By Rachael Porter
Pig processed animal protein could find its way back into poultry rations, after the European Commission said that it would start a process to potentially approve such a move.
But, according to the British Poultry Council (BPC), it could be several years before it’s given the ‘green light’, if it does indeed get the European seal of approval. And, even then, it will be subject to strict testing and regulations.
Processed animal protein (PAP) was banned in ruminant diets in the EU in 1994, as a result of the BSE crisis. In 2001 the law was expanded to ban feeding of all PAP to all farm animals. “Re-introduction will be a lengthy process and will require details on regulations and testing to prevent, for example, cross contamination,” says BPC’s Shraddha Kaul.
For this reason, she told Poultry Business, the BPC is yet to take a position on this issue, because it’s a considerable way off being approved and re-introduced.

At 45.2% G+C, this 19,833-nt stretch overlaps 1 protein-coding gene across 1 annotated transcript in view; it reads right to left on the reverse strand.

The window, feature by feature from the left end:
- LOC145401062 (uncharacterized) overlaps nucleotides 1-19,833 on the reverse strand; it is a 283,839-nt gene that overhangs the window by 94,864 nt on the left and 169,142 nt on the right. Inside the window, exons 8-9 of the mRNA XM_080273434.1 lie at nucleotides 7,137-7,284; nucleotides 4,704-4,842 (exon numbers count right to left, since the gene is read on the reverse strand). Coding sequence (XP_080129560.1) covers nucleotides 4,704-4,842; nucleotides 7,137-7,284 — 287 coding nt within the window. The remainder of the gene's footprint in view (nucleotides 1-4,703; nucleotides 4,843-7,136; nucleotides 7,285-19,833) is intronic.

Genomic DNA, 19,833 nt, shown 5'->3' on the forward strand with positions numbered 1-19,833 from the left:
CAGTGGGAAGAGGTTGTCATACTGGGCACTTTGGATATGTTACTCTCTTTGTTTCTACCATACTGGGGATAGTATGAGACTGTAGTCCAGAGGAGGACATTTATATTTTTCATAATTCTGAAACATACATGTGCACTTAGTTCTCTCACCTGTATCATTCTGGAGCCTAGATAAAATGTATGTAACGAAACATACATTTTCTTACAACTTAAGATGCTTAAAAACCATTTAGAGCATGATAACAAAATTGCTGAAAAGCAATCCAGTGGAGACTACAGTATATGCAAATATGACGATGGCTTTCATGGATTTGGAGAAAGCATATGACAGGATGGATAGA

“It’s a long process and it won’t be straight forward. I think we’re looking at several years. There are many questions that need to be addressed, such as the testing procedure to ensure that there’s no cross contamination and that quality standards are met.”
NFU’s senior European policy adviser Katie Jarvis says that for the three years she’s been based in Brussels the commission has been talking about re-introducing pig and poultry PAPs into poultry feed: “And for quite a while before that. But there’s still no clear indication of when this could be made possible.